Interest Rate Double Standard

Published April 24, 2005

The first was about taxpayers who file their returns late but owe taxes. They are supposed to send the IRS “as much as they can” to avoid interest and late-payment penalties.

The second article was about a bill pending in Springfield that would put restrictions on payday loan businesses.

Will someone please explain to me why the IRS is allowed to charge a nonfiling penalty–a monthly 5% fine that could add up to as much as 25% of the taxes due–in addition to the interest on any unpaid taxes, and yet payday loan companies can’t charge up to 40% for their loans?

Illinois lawmakers want to restrict payday loan companies so they can charge no more than 16%–$16 for every $100 borrowed. Currently the rate is about $40 for every $100 borrowed. Why can the government charge so much interest but a business can’t?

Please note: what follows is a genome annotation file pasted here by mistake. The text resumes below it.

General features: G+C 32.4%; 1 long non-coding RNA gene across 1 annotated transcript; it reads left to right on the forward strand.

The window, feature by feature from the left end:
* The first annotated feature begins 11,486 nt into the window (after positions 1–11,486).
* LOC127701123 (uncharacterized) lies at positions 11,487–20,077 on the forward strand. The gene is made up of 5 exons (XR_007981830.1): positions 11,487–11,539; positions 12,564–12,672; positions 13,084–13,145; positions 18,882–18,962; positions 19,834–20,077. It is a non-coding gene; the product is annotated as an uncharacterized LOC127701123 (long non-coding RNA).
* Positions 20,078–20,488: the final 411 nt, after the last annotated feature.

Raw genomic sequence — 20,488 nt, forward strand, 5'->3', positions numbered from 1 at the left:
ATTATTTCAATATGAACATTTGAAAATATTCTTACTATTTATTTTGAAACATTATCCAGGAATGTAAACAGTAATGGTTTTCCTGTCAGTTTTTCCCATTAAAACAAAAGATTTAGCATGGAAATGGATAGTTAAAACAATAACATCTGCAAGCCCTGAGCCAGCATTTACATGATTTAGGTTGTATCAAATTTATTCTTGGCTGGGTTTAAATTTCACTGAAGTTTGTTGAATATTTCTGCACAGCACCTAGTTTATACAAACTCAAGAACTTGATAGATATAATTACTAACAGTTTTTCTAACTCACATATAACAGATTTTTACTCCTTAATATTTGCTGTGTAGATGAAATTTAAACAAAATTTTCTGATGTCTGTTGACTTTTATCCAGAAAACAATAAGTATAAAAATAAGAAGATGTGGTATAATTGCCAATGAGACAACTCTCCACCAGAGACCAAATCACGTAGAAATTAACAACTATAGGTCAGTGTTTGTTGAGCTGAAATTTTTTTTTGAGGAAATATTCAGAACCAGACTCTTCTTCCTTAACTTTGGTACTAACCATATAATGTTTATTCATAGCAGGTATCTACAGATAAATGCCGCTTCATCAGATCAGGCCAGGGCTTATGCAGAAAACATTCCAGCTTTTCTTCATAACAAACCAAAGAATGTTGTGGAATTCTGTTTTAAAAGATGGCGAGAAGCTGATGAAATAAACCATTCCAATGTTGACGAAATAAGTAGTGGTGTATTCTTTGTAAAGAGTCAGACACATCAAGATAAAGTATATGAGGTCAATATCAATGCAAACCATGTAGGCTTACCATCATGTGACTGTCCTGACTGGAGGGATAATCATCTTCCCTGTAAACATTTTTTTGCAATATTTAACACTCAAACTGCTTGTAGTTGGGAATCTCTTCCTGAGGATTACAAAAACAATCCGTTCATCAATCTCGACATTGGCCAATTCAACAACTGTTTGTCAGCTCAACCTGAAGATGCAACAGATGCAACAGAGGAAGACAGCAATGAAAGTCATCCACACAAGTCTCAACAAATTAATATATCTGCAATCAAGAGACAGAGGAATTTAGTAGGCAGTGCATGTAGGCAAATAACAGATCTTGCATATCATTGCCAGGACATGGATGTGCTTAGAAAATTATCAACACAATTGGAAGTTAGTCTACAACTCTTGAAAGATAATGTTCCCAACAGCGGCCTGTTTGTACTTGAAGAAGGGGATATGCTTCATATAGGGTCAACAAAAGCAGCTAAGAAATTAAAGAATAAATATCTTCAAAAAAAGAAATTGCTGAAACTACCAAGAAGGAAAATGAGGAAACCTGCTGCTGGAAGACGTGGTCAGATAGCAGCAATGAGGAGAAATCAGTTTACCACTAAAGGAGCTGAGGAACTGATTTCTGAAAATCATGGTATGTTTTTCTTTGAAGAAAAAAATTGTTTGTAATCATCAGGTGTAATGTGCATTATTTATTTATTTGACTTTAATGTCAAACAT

Some credit card companies charge up to 29% interest, and auto loan companies can charge up to 38% interest. Do lawmakers intend to cap all interest rates but their own?

These businesses are around for a reason: They help people who lack good credit. Yes, they make a profit, too–businesses have to do that if they want to stay in business. Customers who use payday loan businesses have read, understood, and signed a contract knowing what the interest rate will be. If the customer doesn’t want to pay that rate, he or she can borrow money elsewhere.

It should not be OK for the government to charge outrageous penalties and interest when they spend our tax dollars to stop private companies from charging interest to customers who agree to pay it. Talk about a double standard!

Nikki Comerford
Crystal Lake, IL